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  #101  
Old 12-29-2012
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Re: Mooring bouys

Specific places may have limited anchorage locations. If one lives on their boat and has the freedom to move around, I find it hard to believe one couldn't find anyplace to anchor. I'm trying to think of a single mooring field in my sailing grounds, where I couldn't drop a hook just outside of it. For that matter, there are no fully safe anchorages, so I can't see how a law suit would have any merit.
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  #102  
Old 12-29-2012
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Re: Mooring bouys

Quote:
Originally Posted by Brent Swain View Post
If the tackle fails, you did the owner a favour , by making sure it failed while his boat was not on it while he was ashore. A good shot of reverse gives it a good test.
Allowing greedy people to take over public anchorages unchallenged, barring others from using what is a public asset, is simply irresponsible.
It's not the individuals who set their own moorings who cause the problem. They will probably actually use them. It's yacht clubs and municipalities, often working hand in hand to block access to anyone not willing to fork over the fief. I don't think anyone really wants to use another's mooring or anchor so close that it makes the mooring unusable. The unused moorings that just seem to take up space are the issue. It seems like a problem in just certain places. Other spots have solved the issue by simply allocating space to anchor. A percentage of all anchorages should be allocated to anchoring and perhaps there should be a requirement that moorings be monitored by harbormasters so that moorings unused for X # of days in a season come off the count of legal moorings. Port Jeff harbor is another spot where there are so many moorings in back of the outer west bar that it has severely restricted anchoring in that popular spot. In the last few years, when stopping there, I have seen almost NO boats on those moorings.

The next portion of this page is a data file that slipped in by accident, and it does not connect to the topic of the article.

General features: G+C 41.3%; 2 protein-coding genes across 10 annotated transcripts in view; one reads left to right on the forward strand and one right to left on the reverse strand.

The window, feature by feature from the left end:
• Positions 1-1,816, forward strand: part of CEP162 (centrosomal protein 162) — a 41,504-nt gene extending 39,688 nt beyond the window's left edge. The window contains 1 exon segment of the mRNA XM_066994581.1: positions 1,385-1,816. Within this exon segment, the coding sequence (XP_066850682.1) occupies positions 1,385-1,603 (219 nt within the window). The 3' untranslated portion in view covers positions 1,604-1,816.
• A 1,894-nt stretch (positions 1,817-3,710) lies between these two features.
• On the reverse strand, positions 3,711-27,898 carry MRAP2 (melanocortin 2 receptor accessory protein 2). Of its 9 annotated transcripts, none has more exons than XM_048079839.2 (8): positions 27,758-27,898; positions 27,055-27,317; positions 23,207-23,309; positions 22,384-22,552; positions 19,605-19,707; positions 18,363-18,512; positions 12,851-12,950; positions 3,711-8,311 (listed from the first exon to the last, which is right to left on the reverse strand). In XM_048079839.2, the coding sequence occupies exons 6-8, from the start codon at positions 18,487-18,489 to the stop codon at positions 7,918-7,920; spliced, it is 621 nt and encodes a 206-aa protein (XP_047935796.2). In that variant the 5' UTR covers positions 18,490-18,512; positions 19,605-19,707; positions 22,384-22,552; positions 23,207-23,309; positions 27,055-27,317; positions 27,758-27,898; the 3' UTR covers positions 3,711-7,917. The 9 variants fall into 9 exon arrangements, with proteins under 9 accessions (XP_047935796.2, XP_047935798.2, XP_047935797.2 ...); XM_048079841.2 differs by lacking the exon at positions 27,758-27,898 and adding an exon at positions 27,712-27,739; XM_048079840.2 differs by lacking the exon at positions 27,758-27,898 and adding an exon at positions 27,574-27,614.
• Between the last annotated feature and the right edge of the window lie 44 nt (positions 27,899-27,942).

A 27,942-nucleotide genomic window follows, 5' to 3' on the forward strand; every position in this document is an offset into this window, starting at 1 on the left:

Minne, I'm thinking of one: Inside the rocks at Fisher's Island. It used to be a great spot but is now completely filled with expensive-to-rent yacht club moorings. If you want to anchor there, you must go outside the rocks in open water which is untenable in a N-NW blow. Potter's Cove is another. If you want to anchor there, you have no choice but to crowd apparently unused mooring buoys.
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  #103  
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Re: Mooring bouys

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Originally Posted by smurphny View Post
...Minne, I'm thinking of one: Inside the rocks at Fisher's Island. It used to be a great spot but is now completely filled with expensive-to-rent yacht club moorings. If you want to anchor there, you must go outside the rocks in open water which is untenable in a N-NW blow. Potter's Cove is another. If you want to anchor there, you have no choice but to crowd apparently unused mooring buoys.
I know both places very well and anchored in both this past summer. The outside anchorages at both have great holding and are enormous. Both would hold 100 boats and you wouldn't know you had a neighbor. With prevailing SW winds,both are also well protected. Fisher's would be a rough ride in a northerly, but the inner harbor wouldn't be so great in a northerly either. Potters inner harbor is well protected, particularly the northern part, but its also very shallow in spots. I would prefer to be outside. If winds at Potters are out of the north to east, then run around to the other side of the island and anchor in Jenny Cove instead. BTDT. Great holding too.
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  #104  
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Quote:
Originally Posted by seascene View Post
I cruise BC waters. In southern waters mooring bouys are ever increasing. This is a "what if"... you enter an anchorage and your only option is a lone mooring bouy available and you take it. What happens if the owner of the bouy arrives 03:00 knocks on your hull and asks you to leave?

... thanks...
Is the issue any less murky for you yet?

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Re: Mooring bouys

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Originally Posted by Minnewaska View Post
I know both places very well and anchored in both this past summer. The outside anchorages at both have great holding and are enormous. Both would hold 100 boats and you wouldn't know you had a neighbor. With prevailing SW winds,both are also well protected. Fisher's would be a rough ride in a northerly, but the inner harbor wouldn't be so great in a northerly either. Potters inner harbor is well protected, particularly the northern part, but its also very shallow in spots. I would prefer to be outside. If winds at Potters are out of the north to east, then run around to the other side of the island and anchor in Jenny Cove instead. BTDT. Great holding too.